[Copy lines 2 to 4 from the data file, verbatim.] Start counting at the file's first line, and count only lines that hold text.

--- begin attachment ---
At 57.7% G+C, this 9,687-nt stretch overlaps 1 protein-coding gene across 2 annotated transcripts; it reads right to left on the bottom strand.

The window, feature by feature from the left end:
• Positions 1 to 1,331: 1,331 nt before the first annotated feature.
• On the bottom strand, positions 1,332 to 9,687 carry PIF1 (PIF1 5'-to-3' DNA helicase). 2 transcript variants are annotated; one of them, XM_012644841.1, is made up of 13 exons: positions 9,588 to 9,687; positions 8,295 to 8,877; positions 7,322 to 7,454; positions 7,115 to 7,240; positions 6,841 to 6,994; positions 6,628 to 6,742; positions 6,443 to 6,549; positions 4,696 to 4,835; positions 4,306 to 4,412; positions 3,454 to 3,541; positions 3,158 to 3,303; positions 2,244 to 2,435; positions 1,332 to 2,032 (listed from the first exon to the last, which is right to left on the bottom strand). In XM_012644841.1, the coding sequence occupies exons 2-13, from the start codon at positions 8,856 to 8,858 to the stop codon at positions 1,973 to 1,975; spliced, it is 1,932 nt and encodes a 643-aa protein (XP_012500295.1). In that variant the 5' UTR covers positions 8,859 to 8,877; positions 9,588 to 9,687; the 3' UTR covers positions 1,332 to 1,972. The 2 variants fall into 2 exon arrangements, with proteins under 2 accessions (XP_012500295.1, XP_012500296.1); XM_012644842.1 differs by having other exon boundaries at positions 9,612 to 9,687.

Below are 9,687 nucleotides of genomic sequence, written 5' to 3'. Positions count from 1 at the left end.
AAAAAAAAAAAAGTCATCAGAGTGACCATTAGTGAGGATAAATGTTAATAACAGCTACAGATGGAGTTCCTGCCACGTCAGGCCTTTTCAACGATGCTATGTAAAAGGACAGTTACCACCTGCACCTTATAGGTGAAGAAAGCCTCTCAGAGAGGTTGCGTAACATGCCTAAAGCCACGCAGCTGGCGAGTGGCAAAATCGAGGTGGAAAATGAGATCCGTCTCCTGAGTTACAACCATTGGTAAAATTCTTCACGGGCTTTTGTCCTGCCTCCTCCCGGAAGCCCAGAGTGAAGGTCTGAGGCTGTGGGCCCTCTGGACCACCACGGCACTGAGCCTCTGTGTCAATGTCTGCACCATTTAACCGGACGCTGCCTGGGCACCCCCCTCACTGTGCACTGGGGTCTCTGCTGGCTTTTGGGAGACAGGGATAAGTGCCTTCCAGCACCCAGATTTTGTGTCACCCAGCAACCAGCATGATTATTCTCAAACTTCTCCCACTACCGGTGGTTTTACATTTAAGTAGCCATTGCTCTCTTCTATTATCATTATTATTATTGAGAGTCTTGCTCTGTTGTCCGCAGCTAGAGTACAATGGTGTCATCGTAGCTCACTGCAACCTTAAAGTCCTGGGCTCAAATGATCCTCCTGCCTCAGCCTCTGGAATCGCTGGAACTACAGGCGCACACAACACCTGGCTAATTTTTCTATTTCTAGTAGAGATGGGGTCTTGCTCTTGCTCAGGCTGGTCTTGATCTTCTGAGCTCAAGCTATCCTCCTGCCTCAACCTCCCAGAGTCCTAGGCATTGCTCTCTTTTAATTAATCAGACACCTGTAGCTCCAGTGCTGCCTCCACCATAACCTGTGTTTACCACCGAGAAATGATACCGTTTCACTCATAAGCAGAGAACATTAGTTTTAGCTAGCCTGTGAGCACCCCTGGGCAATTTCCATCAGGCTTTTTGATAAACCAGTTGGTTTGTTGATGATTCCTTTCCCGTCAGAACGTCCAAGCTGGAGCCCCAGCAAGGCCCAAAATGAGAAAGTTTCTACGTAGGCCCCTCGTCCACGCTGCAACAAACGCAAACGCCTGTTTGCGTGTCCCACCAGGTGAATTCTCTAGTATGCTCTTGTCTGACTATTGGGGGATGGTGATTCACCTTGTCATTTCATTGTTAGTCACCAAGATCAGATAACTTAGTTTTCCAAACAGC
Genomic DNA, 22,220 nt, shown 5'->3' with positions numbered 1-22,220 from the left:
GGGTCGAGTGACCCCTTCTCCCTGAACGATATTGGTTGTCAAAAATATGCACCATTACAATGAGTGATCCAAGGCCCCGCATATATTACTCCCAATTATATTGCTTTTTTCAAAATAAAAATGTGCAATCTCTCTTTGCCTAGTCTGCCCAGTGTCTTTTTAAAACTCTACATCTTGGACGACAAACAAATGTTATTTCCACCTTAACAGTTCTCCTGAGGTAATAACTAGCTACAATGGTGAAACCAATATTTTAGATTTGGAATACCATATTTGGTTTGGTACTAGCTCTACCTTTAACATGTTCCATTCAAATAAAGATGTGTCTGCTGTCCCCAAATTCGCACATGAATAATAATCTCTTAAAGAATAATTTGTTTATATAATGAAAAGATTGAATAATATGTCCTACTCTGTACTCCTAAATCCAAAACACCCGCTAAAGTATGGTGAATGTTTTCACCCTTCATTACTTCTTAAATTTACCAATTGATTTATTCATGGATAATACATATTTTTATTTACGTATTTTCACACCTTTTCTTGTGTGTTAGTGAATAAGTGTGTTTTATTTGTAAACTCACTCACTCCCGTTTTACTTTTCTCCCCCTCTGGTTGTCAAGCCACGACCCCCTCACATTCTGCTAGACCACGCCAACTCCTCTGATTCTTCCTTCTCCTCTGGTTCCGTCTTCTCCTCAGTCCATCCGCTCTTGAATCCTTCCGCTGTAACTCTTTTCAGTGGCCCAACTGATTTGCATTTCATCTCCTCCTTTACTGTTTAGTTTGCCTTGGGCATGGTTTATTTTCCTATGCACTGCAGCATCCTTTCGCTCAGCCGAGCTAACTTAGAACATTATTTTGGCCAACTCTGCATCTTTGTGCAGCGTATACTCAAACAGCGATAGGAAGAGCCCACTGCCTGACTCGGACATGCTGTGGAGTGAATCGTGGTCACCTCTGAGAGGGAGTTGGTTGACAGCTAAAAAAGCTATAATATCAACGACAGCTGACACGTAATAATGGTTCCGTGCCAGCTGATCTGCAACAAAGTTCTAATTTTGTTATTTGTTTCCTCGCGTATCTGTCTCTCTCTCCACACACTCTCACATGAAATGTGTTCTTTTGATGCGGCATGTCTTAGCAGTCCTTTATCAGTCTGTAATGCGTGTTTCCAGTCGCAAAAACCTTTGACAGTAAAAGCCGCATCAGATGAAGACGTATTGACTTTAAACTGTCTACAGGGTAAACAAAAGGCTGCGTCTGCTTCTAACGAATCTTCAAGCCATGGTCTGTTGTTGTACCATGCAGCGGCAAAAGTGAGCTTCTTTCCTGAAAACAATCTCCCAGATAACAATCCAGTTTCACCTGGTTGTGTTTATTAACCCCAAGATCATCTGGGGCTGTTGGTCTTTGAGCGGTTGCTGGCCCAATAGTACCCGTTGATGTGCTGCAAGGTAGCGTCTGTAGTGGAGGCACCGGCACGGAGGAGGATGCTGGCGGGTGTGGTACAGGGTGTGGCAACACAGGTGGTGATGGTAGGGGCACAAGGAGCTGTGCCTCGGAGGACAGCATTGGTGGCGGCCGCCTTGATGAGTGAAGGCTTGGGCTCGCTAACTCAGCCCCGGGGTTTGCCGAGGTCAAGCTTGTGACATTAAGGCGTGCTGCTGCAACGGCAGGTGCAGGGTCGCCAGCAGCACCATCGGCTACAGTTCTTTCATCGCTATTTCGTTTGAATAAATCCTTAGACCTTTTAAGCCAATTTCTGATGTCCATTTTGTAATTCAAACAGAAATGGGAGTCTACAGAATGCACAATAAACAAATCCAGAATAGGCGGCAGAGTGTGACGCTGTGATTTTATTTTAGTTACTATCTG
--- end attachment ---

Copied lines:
The window, feature by feature from the left end:
• Positions 1 to 1,331: 1,331 nt before the first annotated feature.
• On the bottom strand, positions 1,332 to 9,687 carry PIF1 (PIF1 5'-to-3' DNA helicase). 2 transcript variants are annotated; one of them, XM_012644841.1, is made up of 13 exons: positions 9,588 to 9,687; positions 8,295 to 8,877; positions 7,322 to 7,454; positions 7,115 to 7,240; positions 6,841 to 6,994; positions 6,628 to 6,742; positions 6,443 to 6,549; positions 4,696 to 4,835; positions 4,306 to 4,412; positions 3,454 to 3,541; positions 3,158 to 3,303; positions 2,244 to 2,435; positions 1,332 to 2,032 (listed from the first exon to the last, which is right to left on the bottom strand). In XM_012644841.1, the coding sequence occupies exons 2-13, from the start codon at positions 8,856 to 8,858 to the stop codon at positions 1,973 to 1,975; spliced, it is 1,932 nt and encodes a 643-aa protein (XP_012500295.1). In that variant the 5' UTR covers positions 8,859 to 8,877; positions 9,588 to 9,687; the 3' UTR covers positions 1,332 to 1,972. The 2 variants fall into 2 exon arrangements, with proteins under 2 accessions (XP_012500295.1, XP_012500296.1); XM_012644842.1 differs by having other exon boundaries at positions 9,612 to 9,687.